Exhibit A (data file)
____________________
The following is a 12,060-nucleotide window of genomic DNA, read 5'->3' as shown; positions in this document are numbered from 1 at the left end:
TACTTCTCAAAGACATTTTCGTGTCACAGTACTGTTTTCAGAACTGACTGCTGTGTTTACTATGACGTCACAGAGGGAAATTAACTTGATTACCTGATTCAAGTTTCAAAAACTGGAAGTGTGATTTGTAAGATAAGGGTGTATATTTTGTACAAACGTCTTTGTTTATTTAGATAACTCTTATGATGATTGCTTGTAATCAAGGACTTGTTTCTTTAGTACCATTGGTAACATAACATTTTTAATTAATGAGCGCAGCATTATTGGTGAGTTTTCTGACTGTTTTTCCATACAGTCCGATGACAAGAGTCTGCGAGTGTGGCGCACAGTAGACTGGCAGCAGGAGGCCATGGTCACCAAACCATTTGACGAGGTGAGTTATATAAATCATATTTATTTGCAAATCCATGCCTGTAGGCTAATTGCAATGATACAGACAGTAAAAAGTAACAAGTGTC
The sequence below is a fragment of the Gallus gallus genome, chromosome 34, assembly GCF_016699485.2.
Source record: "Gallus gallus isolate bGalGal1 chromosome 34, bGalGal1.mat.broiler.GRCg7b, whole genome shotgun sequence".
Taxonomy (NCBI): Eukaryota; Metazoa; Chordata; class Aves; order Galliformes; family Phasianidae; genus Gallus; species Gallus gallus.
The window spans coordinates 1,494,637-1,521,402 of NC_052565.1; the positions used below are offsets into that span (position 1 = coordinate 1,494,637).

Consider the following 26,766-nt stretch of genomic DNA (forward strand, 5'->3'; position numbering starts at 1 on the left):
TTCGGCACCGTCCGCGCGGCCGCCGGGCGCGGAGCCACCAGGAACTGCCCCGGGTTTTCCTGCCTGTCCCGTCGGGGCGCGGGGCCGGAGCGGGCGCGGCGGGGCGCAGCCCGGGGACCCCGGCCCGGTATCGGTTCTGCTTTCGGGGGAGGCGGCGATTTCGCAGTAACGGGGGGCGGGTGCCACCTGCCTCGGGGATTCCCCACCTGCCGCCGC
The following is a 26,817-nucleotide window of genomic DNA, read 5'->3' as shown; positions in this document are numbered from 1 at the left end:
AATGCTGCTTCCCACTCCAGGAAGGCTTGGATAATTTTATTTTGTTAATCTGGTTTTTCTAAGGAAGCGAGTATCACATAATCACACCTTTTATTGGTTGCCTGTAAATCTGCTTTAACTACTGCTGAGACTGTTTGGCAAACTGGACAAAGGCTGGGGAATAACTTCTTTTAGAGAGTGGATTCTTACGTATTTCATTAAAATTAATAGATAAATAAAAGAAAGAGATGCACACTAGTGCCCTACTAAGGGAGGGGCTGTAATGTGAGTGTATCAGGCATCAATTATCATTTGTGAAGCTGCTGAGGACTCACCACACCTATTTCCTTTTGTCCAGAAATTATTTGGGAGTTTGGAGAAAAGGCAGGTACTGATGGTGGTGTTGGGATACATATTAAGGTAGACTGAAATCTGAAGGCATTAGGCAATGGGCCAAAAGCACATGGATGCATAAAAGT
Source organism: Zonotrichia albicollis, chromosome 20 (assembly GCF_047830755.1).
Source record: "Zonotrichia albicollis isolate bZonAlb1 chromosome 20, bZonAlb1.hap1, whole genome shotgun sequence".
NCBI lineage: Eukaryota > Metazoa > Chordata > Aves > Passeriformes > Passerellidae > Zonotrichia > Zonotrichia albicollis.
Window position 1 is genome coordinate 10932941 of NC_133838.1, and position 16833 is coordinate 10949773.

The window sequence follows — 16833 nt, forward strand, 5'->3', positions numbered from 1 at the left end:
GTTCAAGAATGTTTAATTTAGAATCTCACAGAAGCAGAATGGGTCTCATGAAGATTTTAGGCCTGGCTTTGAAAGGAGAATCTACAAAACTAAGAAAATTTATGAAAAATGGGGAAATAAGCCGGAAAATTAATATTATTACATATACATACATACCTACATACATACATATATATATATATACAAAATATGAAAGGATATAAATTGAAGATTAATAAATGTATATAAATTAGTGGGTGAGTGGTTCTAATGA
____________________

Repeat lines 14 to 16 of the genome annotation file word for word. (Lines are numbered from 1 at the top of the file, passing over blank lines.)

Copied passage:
Window position 1 is genome coordinate 10932941 of NC_133838.1, and position 16833 is coordinate 10949773.

The window sequence follows — 16833 nt, forward strand, 5'->3', positions numbered from 1 at the left end:
GTTCAAGAATGTTTAATTTAGAATCTCACAGAAGCAGAATGGGTCTCATGAAGATTTTAGGCCTGGCTTTGAAAGGAGAATCTACAAAACTAAGAAAATTTATGAAAAATGGGGAAATAAGCCGGAAAATTAATATTATTACATATACATACATACCTACATACATACATATATATATATATACAAAATATGAAAGGATATAAATTGAAGATTAATAAATGTATATAAATTAGTGGGTGAGTGGTTCTAATGA